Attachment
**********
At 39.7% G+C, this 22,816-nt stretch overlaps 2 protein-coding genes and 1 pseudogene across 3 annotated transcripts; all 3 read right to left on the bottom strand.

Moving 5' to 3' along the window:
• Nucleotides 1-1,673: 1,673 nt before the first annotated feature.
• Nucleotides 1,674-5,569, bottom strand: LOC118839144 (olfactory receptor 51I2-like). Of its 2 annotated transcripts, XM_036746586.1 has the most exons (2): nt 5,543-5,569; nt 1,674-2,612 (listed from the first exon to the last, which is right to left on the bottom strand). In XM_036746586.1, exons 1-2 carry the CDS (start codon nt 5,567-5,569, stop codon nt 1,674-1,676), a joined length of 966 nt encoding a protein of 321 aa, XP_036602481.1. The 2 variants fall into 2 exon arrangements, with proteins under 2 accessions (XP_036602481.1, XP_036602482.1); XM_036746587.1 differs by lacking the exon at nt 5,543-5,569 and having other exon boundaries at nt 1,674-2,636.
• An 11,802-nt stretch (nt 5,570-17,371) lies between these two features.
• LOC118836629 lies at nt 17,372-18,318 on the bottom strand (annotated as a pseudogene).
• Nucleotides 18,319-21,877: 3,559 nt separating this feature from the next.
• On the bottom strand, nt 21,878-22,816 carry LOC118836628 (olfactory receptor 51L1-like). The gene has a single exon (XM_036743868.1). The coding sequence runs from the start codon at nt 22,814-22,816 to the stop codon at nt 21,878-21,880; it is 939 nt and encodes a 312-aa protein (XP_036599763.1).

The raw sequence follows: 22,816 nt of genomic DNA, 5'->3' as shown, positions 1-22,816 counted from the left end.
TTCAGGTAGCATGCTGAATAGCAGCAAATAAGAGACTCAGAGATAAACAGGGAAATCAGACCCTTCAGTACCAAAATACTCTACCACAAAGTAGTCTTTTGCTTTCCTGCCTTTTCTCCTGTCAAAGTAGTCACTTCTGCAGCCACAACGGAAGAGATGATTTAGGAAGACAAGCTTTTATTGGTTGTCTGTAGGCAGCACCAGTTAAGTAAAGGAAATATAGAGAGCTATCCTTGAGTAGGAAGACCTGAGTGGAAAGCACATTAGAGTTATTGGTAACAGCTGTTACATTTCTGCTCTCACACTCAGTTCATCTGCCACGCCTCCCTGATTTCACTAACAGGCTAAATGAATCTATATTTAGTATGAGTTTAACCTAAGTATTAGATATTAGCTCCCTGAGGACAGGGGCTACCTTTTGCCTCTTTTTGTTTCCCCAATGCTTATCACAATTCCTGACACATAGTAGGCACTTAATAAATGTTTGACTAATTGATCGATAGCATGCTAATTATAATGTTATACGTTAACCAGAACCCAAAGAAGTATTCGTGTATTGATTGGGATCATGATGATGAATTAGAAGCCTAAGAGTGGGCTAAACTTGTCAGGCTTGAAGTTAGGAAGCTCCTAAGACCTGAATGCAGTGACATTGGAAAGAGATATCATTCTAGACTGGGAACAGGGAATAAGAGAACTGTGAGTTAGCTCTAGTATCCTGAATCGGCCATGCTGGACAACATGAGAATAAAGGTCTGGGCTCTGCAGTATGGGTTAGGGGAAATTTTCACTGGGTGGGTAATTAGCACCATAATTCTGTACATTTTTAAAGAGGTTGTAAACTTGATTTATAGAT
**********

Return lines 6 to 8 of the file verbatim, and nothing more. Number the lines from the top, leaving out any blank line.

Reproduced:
• LOC118836629 lies at nt 17,372-18,318 on the bottom strand (annotated as a pseudogene).
• Nucleotides 18,319-21,877: 3,559 nt separating this feature from the next.
• On the bottom strand, nt 21,878-22,816 carry LOC118836628 (olfactory receptor 51L1-like). The gene has a single exon (XM_036743868.1). The coding sequence runs from the start codon at nt 22,814-22,816 to the stop codon at nt 21,878-21,880; it is 939 nt and encodes a 312-aa protein (XP_036599763.1).